Currency Exchange & ATMs -- All banks exchange currency, as do most hotels and the central post office. The major banks along Tsimiski and Aristoteleos Square have ATMs. Remember that ATMs are often not stocked on holidays lasting several days and during bank strikes.
Embassies & Consulates -- The U.S. Consulate (tel. 2310/242-905 or 2310/260-716) is at 43 Tsimiski. It offers a bare minimum of services. The UK/Commonwealth Honorary Consul is at 8 Venizelou (tel. 2310/278-006 or 2310/269-984), by appointment only.
Emergencies -- The police hot line is tel. 100; for nonurgent help, call tel. 2310/863-393. For first aid, call tel. 166. For car breakdowns, call tel. 104 (the Greek Automobile Touring Club, or ELPA). Also try the tourist police, 4 Dodekanisou, near the eastern end of Tsimiski (tel. 2310/554-870 or 2310/554-871).
Hospitals -- The main hospital is the Ippokration (tel. 2310/892-2000 or 2310/837-921) at 50 Papanastasiou; doctors who speak some English are usually available.
Internet Access -- Thessaloniki has many Internet cafes, including centrally located e-Global, 117 Egnatia (tel. 2310/887-711), and Meganet, 5 Plateia Navarino (tel. 2310/269-591). By the time you visit, much of the city center should have Wi-Fi.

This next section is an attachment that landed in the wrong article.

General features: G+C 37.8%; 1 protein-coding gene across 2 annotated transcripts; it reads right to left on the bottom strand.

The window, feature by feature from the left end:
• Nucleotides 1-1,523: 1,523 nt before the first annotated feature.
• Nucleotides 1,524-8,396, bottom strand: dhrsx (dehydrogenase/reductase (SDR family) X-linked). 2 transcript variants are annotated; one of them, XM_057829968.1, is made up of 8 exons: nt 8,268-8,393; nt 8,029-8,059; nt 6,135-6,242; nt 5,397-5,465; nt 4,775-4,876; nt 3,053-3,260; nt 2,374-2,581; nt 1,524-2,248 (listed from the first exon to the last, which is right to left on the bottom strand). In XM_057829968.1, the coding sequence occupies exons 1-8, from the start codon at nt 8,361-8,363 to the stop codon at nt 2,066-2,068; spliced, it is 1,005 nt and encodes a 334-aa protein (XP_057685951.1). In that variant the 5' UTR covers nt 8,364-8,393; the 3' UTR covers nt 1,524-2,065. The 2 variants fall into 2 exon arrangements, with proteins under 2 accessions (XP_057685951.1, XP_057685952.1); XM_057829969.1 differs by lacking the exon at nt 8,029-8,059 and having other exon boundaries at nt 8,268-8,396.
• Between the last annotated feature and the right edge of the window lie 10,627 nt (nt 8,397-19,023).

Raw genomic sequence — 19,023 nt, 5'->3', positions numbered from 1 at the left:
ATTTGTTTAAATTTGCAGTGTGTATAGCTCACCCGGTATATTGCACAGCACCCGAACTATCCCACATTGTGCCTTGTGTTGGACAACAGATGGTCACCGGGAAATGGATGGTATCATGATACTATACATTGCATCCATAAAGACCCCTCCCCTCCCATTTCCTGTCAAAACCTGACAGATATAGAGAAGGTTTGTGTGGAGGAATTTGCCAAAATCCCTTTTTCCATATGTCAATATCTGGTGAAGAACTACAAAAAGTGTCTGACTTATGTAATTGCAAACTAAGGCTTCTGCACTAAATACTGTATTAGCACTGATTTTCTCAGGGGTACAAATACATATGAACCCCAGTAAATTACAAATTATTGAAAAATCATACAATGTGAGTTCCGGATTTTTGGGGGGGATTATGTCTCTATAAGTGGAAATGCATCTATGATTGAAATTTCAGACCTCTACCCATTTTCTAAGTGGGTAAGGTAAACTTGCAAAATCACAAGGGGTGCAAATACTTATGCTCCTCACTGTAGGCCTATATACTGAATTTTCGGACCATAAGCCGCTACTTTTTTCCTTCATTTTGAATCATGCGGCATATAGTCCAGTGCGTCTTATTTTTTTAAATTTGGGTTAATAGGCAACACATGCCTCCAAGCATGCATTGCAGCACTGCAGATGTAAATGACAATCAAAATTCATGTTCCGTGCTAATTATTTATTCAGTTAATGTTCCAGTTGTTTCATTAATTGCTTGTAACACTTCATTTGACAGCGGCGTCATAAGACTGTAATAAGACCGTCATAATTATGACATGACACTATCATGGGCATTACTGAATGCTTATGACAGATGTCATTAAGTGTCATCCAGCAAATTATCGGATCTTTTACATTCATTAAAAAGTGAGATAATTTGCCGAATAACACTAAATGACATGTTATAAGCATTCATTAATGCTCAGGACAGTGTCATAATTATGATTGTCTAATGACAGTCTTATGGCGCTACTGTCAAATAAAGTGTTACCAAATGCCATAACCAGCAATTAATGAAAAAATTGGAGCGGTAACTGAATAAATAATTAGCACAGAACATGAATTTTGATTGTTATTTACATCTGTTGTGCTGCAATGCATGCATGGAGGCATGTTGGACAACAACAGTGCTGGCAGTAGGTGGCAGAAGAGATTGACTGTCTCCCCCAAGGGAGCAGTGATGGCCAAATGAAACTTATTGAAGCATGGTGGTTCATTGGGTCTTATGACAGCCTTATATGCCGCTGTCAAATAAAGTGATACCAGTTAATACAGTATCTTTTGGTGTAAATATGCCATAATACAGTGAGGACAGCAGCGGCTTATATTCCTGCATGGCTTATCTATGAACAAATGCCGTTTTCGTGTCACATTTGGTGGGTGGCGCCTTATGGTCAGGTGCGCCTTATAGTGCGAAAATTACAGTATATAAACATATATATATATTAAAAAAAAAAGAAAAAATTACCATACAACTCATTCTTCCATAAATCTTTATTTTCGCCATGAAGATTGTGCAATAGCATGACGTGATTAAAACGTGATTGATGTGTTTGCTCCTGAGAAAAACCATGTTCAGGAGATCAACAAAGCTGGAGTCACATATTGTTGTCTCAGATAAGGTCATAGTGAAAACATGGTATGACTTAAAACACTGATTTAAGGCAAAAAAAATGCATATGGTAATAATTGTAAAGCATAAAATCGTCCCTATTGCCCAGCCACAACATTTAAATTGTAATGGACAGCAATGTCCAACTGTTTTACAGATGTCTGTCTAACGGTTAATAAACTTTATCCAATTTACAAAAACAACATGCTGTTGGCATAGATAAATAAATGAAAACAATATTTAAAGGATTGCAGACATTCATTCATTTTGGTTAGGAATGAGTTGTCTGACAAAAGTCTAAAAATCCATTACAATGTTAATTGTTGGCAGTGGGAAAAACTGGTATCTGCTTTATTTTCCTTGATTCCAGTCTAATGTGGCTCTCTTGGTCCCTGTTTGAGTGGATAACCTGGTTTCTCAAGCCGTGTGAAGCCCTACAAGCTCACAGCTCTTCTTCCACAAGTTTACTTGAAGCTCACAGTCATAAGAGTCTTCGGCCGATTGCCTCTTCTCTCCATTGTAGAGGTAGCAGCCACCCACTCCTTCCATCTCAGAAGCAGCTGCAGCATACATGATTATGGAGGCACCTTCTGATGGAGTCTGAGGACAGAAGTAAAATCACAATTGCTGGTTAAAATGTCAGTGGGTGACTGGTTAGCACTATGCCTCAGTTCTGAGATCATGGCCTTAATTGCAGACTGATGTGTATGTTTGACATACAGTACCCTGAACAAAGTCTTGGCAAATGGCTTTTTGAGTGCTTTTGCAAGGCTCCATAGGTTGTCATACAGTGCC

Newspapers & Magazines -- English-language publications are available at several kiosks in Aristotelous Square and along Tsimiski.
Pharmacies -- Pharmacies alternate late-night hours. Lists and addresses of the ones open on a particular night can be found in the local newspapers and the windows of all pharmacies.
Police -- The 24-hour emergency number is tel. 100. The tourist police number is tel. 2310/554-870 or 2310/554-871.
Post Office -- The main post office is at 26 Aristotelous (tel. 2310/278-924). Hours are Monday through Friday from 7:30am to 8pm, Saturday from 7:30am to 2pm, and Sunday from 9am to 1:30pm.
Restrooms -- All but the smallest eateries and bars have restrooms that you can request to use without embarrassment. Carrying some tissues with you is always a good idea.
Safety -- Thessaloniki is a very safe city, although the influx of a rough element in recent years means that obvious tourists should exercise the usual big-city caution, especially at night, or if surrounded by a group asking directions (often pickpockets). The only area absolutely to avoid is around Vardaris (Dimokratias) Square, which attracts some shady characters.
Note: This information was accurate when it was published, but can change without notice. Please be sure to confirm all rates and details directly with the companies in question before planning your trip.